Warren Buffett’s Annual Letter to Shareholders

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Feb 252012

Warren Buffett’s letter is very upbeat with respect to Berkshire’s accomplishments in 2011.  Despite the slow economic recovery, each of its five largest non-insurance companies (BNSF, Iscar, Lubrizol, Marmon Group, and Mid-American Energy) delivered record earnings.  Buffett also has an optimistic outlook for the stock market, stating that the S&P 500 may well be in the process of establishing a five year winning streak.

There were three points that I found most interesting:

(1)    As a large shareholder in IBM, Buffett hopes that IBM’s shares languish over the next few years so IBM’s ongoing stock buyback program can result in the purchasing of more shares for the amount invested.

(2)    He was “late” in investing in Coca-Cola in 1988, BNSF in 2006, and IBM in 2011 because it took awhile for his thoughts to crystallize.  Buffett quotes Thoreau: “It’s not what you look at that matters, it’s what you see.”

(3)    Buffett has set up a very interesting incentive structure with respect to his two new portfolio managers, Todd Combs and Ted Weschler.  Each will earn 80% of his performance compensation from his own results, and 20% from his partner’s.   This should encourage cooperation and the sharing of investment ideas between Combs and Weschler.

I am quoted in this Wall Street Journal article on Warren Buffett’s letter to shareholders:


 Posted by at 3:17 pm

Berkshire Hathaway Adds $745 Million to its DirecTV Stake

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Feb 152012

During the fourth quarter of 2011, Berkshire Hathaway added $745 million to its stake in DirecTV (DTV).  It purchased an additional 16.1 million shares of DTV.  Its total position is now 20.35 million shares, which are valued at $945 million at DTV’s closing price of $46.30 on February 15, 2012.  Since Ted Weschler joined Berkshire Hathaway as a portfolio manager a few weeks ago, and DTV was one of the largest holdings in his Peninsula Capital hedge fund, it appears that this investment in late 2011 was based on his recommendation.  Mr Weschler terminated his fund at the end of 2011.

Other additions to Berkshire’s portfolio in the fourth quarter included Liberty Media Corp. and DaVita Inc., both of which were prominent holdings in Mr. Weschler’s Peninsula Capital fund.

Berkshire also reported an increased investment of about $675 million in the shares of Wells Fargo, for a total stake of $11.6 billion at today’s closing price.  Wells Fargo has been in Warren Buffett’s Berkshire portfolio for over 20 years.

Offsetting these additions was the sale of 8.4 million shares of Johnson & Johnson, or $545 million, representing about 23% of Berkshire’s stake in the company.

This information was derived from Berkshire’s 13F filing with the SEC after the market closed on February 14.

I was quoted in two Bloomberg News articles on this subject:




 Posted by at 6:02 pm

Berkshire Hathaway’s $5 Billion Investment in Goldman Sachs in 2008 Has Resulted in a 50% Return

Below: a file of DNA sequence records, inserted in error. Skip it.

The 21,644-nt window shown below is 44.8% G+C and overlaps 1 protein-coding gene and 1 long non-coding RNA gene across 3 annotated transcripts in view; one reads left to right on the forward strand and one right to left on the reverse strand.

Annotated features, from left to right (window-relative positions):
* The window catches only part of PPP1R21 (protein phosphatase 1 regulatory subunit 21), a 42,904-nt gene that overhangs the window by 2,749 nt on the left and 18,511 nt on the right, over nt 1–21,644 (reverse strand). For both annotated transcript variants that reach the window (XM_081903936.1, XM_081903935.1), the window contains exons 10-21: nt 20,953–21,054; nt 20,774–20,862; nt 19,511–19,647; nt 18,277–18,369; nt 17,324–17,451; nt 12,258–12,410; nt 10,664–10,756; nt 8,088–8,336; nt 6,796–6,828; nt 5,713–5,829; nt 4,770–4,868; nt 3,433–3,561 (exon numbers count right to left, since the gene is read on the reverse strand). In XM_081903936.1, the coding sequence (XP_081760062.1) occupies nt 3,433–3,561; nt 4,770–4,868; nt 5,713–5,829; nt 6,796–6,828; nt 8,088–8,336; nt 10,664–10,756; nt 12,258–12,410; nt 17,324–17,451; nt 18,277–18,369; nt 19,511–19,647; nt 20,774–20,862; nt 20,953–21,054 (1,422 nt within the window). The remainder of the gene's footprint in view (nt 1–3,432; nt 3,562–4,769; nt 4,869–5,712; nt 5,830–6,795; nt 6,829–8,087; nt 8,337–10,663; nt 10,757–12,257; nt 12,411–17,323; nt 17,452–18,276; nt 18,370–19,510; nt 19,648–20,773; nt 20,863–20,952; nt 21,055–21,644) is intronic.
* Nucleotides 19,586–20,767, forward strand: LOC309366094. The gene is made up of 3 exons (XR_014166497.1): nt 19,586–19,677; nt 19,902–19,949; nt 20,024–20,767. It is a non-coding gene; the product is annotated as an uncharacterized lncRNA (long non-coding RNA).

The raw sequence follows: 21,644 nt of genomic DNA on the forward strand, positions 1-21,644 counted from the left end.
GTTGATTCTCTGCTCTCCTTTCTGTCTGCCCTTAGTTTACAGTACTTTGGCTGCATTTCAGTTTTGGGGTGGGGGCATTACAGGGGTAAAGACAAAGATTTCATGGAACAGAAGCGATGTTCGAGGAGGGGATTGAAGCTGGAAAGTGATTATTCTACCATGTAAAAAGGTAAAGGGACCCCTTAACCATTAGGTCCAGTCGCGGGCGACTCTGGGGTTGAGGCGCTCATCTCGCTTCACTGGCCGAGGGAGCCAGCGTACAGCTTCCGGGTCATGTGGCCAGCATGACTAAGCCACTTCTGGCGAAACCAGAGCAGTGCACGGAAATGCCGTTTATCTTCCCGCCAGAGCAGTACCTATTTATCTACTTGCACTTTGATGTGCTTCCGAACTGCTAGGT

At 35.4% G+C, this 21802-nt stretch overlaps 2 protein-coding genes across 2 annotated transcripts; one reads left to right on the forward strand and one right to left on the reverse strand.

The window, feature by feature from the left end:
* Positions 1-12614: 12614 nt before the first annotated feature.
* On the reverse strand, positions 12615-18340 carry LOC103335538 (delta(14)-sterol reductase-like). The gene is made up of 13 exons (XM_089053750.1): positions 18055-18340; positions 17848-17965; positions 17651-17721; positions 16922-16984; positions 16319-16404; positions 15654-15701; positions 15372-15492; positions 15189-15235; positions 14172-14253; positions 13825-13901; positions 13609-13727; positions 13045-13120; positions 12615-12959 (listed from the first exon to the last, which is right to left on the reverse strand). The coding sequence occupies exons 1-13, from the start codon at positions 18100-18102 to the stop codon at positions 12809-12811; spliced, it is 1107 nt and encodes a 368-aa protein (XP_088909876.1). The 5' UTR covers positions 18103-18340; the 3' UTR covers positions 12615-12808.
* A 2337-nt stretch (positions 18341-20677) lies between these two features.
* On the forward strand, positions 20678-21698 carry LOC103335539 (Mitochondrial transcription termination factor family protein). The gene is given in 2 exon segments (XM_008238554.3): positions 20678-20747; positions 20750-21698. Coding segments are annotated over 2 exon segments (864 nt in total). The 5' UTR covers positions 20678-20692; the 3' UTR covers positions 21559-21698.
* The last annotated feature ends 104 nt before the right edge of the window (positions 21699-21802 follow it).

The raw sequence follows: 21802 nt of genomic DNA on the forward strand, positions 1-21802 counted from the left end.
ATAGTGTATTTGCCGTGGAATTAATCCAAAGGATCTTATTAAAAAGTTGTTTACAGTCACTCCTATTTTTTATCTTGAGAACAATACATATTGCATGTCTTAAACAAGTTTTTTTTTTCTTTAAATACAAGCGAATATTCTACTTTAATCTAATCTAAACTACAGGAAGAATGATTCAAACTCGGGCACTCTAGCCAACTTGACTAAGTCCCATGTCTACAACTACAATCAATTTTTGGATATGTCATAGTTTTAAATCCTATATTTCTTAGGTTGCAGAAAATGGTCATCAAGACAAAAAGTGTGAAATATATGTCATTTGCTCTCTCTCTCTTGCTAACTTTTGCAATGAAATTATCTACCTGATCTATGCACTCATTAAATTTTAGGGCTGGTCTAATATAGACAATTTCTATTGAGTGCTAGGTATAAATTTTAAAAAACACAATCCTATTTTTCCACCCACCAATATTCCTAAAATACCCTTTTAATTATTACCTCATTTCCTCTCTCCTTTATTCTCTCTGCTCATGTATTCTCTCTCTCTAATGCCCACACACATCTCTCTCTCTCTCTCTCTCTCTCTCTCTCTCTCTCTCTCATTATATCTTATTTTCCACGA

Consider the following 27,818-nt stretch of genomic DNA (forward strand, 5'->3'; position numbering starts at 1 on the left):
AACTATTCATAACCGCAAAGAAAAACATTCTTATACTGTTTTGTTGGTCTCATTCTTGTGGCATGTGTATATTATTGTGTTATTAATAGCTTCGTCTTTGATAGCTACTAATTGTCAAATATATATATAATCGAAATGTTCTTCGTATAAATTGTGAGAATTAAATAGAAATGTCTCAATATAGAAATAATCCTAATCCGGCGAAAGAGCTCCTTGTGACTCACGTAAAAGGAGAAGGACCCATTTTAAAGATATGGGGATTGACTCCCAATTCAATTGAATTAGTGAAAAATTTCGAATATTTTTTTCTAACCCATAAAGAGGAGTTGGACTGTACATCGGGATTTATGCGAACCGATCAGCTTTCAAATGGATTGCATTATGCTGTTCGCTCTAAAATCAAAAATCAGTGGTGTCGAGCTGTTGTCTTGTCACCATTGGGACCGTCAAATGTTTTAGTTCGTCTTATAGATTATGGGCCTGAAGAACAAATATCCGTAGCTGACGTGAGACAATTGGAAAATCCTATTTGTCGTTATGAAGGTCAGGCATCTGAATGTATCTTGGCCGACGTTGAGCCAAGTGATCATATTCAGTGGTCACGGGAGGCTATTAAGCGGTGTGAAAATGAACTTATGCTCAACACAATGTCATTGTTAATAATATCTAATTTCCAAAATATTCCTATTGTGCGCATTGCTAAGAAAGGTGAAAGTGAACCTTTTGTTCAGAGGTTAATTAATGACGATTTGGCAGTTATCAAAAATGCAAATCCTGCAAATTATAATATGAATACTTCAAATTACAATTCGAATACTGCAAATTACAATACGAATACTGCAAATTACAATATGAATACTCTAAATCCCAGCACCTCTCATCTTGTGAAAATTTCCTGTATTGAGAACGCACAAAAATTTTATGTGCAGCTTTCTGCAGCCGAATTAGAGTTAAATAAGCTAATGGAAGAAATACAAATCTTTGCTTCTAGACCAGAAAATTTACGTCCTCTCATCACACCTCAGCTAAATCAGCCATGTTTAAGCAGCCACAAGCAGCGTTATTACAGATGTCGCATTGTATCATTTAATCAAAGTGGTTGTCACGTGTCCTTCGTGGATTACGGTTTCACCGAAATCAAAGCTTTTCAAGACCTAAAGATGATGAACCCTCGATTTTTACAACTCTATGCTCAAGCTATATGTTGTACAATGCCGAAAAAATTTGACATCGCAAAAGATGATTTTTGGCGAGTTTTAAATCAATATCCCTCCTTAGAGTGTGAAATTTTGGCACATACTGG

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Feb 012012

On September 24, 2008, Berkshire Hathaway (BRK.A), (BRK.B) and Goldman Sachs (GS) entered into an agreement in which Berkshire Hathaway purchased $5 billion of Goldman’s preferred shares paying a 10% dividend. Berkshire also received warrants granting it the right to buy $5 billion of Goldman Sachs common stock at $115 per share (or 43.5 million shares) through October 1, 2013.

Goldman Sachs called the preferred stock for redemption on April 18, 2011 at a premium of 10% over par value, plus accrued and unpaid dividends. As a result, Berkshire Hathaway earned approximately $1.75 billion ($1.25 billion in dividends plus a redemption premium of $500 million) in 2½ years on its investment of $5 billion. This represents a return of 35% over this time period from the preferred stock alone.

At Goldman Sachs’s closing price of $109.73 per share on January 30, 2012, what are its warrants worth? Although these warrants are currently “out of the money” since the underlying common shares are selling below the strike price of $115, they have considerable value which can be estimated using a Black Scholes calculator.

When applying a strike price of $115, stock price of $109.73, time remaining of 605 days, historical volatility of 38.8% (source: TD Ameritrade), and a risk free interest rate of 0.2% (2-Year U.S. Treasury), each warrant is valued at $19.76. Therefore, Berkshire’s 43.5 million warrants have a total current value of $860 million.

When adding the current value of $860 million from its Goldman Sachs warrants to its return of $1.75 billion from Goldman’s preferred stock, Berkshire’s total return can be valued at approximately $2.6 billion, or more than 50% of its $5 billion investment.

This provides further evidence of how Warren Buffett has recently created shareholder value for Berkshire Hathaway. Furthermore, his willingness to invest $5 billion in Goldman Sachs at the peak of the financial crisis in September 2008, and his previously stated intention of not exercising Berkshire’s warrants in Goldman Sachs until their expiration on October 1, 2013, are providing an indication of Mr. Buffett’s confidence in the outlook for Goldman’s common stock. Since shares of both Berkshire Hathaway and Goldman Sachs are currently selling at reasonable valuations, investors might wish to consider investing in them.

This article has been published by Seeking Alpha and GuruFocus:



This article has also been published by FOREX PROS and Business Insider:



 Posted by at 9:43 am